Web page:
Saturday, 4 July 2015

6 Tips to Write Successful Cover Letter for a Job

how to write successful cover letter
                   A cover letter can help a job seeker stand out from the pack. At worst, cover letter can make a promising candidate seem like an un-creative cut-and-paster. Sadly, the vast majority of cover letters read essentially the same: Retreads of resumes that ramble on while repeating the obvious. Would you read one of these to the end if it were put in front of you? Probably not, and nor would most hiring managers.

                        Of course, the Internet is full of tips and tutorials on writing a cover letter, but few of them give much useful information other than the obvious (“Use good grammar!”). So I got to thinking about what cover letter tips and techniques have served me over the years. I came up with these six golden rules for writing a cover letter somebody will actually want to read. Sample Cover Letter

1) Don’t repeat your resume
10 CV Mistakes must be avoided
Cover letter is not a repeater of your resume so there is no need to fire bullet one by one from your resume. A lot of people write cover letters as if they were paragraph-form resumes. Fact is that, your letter will be stapled (or attached to the same email) as your actual resume, so you can assume that they’ll at least glance at it (and probably with a keener eye than your cover letter). Instead, use your cover letter to show personality, curiosity, and an interest in the field you are applying to work in.  If I was applying for a job in tech, I might talk about how thrilling it was to see Moore’s law transform technology before my eyes, and how thrilled I am to be a part of this transformation. If I were applying for a job in fashion, I might talk about how much fashion has changed since the 80s (a lot!). Everything has a hidden history. Use it to show expertise and interest.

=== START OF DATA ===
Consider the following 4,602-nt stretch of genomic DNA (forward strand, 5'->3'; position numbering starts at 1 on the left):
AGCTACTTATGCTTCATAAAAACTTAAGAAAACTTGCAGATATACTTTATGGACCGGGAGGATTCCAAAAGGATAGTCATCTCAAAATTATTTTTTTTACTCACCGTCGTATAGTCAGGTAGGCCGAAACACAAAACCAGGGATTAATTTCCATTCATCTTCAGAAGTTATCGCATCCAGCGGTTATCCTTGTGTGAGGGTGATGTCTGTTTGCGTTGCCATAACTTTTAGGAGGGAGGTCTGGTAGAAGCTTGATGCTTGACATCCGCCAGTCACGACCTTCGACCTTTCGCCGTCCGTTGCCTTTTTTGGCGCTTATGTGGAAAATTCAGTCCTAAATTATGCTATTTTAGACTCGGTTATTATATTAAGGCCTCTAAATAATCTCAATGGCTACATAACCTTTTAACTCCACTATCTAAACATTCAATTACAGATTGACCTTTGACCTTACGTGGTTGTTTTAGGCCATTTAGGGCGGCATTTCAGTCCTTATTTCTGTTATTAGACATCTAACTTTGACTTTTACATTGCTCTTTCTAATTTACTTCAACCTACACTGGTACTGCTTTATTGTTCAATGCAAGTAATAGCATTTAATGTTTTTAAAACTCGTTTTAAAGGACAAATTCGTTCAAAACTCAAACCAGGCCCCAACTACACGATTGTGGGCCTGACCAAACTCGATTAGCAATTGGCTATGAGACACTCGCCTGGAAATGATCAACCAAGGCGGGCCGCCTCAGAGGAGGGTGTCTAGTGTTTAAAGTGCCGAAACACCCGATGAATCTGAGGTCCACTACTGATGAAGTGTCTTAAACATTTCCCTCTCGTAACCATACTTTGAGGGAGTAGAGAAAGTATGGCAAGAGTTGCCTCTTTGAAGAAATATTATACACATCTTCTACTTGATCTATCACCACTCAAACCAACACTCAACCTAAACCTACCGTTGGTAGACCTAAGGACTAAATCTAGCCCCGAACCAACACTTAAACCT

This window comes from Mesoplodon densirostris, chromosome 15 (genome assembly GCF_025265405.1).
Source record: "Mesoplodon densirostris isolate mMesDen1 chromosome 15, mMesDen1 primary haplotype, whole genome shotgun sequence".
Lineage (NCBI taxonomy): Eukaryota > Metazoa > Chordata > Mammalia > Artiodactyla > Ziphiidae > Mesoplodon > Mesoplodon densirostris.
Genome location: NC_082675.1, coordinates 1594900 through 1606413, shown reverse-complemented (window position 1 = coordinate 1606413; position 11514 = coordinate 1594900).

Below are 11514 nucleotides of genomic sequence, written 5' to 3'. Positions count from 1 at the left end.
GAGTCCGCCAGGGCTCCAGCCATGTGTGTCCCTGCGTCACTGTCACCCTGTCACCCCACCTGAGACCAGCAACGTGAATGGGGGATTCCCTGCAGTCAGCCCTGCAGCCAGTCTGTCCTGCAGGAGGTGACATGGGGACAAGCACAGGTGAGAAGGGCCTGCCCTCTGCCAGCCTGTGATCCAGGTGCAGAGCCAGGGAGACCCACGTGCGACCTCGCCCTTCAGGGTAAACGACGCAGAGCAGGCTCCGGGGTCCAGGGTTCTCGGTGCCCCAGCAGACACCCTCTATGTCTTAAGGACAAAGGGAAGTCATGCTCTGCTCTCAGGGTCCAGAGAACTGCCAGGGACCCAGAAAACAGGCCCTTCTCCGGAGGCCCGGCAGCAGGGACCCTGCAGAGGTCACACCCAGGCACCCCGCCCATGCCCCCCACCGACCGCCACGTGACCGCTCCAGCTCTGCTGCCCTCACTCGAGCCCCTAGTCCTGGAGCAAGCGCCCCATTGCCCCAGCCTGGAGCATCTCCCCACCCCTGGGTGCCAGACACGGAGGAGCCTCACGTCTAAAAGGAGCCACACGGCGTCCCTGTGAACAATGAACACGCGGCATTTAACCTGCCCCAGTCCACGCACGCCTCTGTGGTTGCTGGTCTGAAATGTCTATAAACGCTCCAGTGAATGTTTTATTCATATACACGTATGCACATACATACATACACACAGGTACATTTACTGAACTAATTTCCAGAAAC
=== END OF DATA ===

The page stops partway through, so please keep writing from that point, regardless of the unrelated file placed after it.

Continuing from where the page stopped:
2) Keep it short and to the point

Less. Is. More. Three paragraphs, tops. Half a page, tops. Skip lengthy exposition and jump right into something juicy. Describe yourself and explain your suitability for the job

3) Address Nobody
Sometimes, you don’t know exactly who you should be addressing your letter to. Nix the generic and bland “Dear Hiring Manager” or “To Whom It May Concern”. If you absolutely don’t know who you should be addressing, then don’t address anybody. Instead, just jump right into the body of the letter.
4) Send it as a PDF or Image

How to prepare Test / Interview

Not every office computer can read .docx or .pages files, but virtually everybody can open a PDF file or Image file without any conversion. File conversions are bad for two huge reasons. First, they are just as likely to not bother and move onto the next applicant. And, second, conversions can introduce formatting errors.

5) Never ever, ever use the following phrase

“My name is ___, and I am applying for the position as ____”. They already know this, and you’ll sound inexperienced and unprofessional.

6) Close Strongly

Finish off by quickly (and I mean quickly) explaining how your experience or worldview will help you at the job. That’s key. That’s the closer. And it can be done in one to two seconds. If it goes any longer, you’re just rambling the letter.


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    essay writer bsorbing that does not waste minutes of your life like what you see on countless other sites. This is very interesting and I will be back for more. Thanks for sharing

  3. Cover letters are not usually necessary but they helped me a couple of times when I felt like I hadn't enough experience for the job. My letters are usually like: hey, I know I lack experience but I write great thesis writing service reviews and else!:)